July 21, 2016
Leading U.S. banks, and other publicly traded companies, should expect increased cybersecurity scrutiny from the Securities and Exchange Commission.
This week, during a meeting of the Treasury Department’s Financial and Banking Information Infrastructure Committee, leaders of the SEC and the Commodity Futures Trading Commission, which aims to protect consumers from fraud, shared updates about their agencies’ approaches to cybersecurity, as well as an overview of their examination processes, rules and other actions.
The Treasury committee focuses on improving information sharing among financial regulators, promoting public-private partnerships and enhancing the resiliency of the financial sector. And its membership reads like a who’s who of regulatory authority, including Sarah Bloom Raskin, deputy secretary at the Treasury Department; Mark Gruenberg, chairman of the Federal Deposit Insurance Corp.; and Thomas J. Currey, comptroller of the Office of the Comptroller of the Currency.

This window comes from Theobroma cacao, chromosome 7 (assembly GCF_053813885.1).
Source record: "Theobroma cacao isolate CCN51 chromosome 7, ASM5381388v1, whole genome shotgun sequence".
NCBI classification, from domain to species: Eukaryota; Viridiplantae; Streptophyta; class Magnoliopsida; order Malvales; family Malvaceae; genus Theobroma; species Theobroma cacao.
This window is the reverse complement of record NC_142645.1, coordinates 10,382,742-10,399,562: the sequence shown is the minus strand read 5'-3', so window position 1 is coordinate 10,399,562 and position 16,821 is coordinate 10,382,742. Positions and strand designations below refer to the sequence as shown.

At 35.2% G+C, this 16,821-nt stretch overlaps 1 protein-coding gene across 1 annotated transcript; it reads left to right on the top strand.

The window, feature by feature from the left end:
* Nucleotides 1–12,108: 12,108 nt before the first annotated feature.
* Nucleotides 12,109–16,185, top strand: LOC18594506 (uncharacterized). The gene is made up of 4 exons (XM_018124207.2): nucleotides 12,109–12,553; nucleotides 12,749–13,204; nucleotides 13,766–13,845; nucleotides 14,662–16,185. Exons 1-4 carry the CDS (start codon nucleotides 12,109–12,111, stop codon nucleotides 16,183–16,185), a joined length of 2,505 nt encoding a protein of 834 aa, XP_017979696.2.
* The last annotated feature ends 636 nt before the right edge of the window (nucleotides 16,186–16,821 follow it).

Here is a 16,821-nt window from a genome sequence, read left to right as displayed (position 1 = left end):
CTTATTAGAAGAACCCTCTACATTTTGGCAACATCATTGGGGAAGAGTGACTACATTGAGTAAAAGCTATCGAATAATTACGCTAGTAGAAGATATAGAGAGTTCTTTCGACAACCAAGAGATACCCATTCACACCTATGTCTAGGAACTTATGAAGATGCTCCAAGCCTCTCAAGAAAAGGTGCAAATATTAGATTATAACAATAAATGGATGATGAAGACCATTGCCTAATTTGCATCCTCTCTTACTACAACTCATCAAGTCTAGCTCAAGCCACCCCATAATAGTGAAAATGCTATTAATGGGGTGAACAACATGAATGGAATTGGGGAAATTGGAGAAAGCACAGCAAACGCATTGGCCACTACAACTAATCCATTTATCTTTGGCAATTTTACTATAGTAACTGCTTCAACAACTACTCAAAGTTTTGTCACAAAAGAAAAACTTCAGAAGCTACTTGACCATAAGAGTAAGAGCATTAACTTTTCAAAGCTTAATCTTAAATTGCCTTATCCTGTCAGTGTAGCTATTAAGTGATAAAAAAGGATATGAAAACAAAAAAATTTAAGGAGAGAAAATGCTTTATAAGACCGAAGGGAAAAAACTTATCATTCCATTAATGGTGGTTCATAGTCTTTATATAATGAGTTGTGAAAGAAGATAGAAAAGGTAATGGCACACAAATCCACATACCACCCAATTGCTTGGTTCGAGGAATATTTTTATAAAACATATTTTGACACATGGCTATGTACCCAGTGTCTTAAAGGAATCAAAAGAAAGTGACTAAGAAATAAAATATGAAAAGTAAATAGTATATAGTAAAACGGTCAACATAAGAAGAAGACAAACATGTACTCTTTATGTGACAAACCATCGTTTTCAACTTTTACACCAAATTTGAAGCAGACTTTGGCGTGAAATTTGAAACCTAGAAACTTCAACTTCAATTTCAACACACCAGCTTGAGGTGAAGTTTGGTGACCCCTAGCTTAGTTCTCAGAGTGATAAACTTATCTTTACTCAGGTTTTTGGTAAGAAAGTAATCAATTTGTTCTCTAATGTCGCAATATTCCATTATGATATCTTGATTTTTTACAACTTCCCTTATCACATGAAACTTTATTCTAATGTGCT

While all meetings of the FBIIC are closed, the post-meeting synopsis of the committee’s July 19 meeting reinforces what many cybersecurity and legal experts have been saying for months: The SEC is staking claim on its right to review the consumer privacy and data protection practices at all publicly traded companies.
At this week’s meeting, SEC Chairwoman Mary Jo White and CFTC Chairman Timothy Massad discussed their agencies’ strategies for ensuring cyber resiliency in the financial sector. And committee members were briefed about results from recent cyber exercises conducted to evaluate the impact of a cyber incident on the nation’s financial stability, according to the meeting synopsis.
The FBI also played a role at the meeting, noting the need for more information sharing with the financial sector.